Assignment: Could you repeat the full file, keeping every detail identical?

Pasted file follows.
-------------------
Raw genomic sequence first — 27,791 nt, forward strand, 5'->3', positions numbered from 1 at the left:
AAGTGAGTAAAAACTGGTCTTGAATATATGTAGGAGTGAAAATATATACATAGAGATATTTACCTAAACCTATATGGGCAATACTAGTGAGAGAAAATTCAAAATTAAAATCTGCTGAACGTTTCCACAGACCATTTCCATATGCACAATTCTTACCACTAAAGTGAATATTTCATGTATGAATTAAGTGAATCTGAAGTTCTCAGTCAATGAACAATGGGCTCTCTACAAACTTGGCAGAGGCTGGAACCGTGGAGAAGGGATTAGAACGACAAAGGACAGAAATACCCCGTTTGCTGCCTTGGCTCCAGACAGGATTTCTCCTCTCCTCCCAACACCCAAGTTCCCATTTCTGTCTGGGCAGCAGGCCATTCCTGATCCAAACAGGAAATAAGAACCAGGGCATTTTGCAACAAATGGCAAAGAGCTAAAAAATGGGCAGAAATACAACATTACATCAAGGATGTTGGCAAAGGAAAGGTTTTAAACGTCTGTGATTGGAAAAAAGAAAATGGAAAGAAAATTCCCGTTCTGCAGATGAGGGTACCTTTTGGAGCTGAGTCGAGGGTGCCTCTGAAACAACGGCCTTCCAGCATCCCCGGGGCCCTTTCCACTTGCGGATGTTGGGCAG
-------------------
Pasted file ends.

Raw genomic sequence first — 27,791 nt, forward strand, 5'->3', positions numbered from 1 at the left:
AAGTGAGTAAAAACTGGTCTTGAATATATGTAGGAGTGAAAATATATACATAGAGATATTTACCTAAACCTATATGGGCAATACTAGTGAGAGAAAATTCAAAATTAAAATCTGCTGAACGTTTCCACAGACCATTTCCATATGCACAATTCTTACCACTAAAGTGAATATTTCATGTATGAATTAAGTGAATCTGAAGTTCTCAGTCAATGAACAATGGGCTCTCTACAAACTTGGCAGAGGCTGGAACCGTGGAGAAGGGATTAGAACGACAAAGGACAGAAATACCCCGTTTGCTGCCTTGGCTCCAGACAGGATTTCTCCTCTCCTCCCAACACCCAAGTTCCCATTTCTGTCTGGGCAGCAGGCCATTCCTGATCCAAACAGGAAATAAGAACCAGGGCATTTTGCAACAAATGGCAAAGAGCTAAAAAATGGGCAGAAATACAACATTACATCAAGGATGTTGGCAAAGGAAAGGTTTTAAACGTCTGTGATTGGAAAAAAGAAAATGGAAAGAAAATTCCCGTTCTGCAGATGAGGGTACCTTTTGGAGCTGAGTCGAGGGTGCCTCTGAAACAACGGCCTTCCAGCATCCCCGGGGCCCTTTCCACTTGCGGATGTTGGGCAG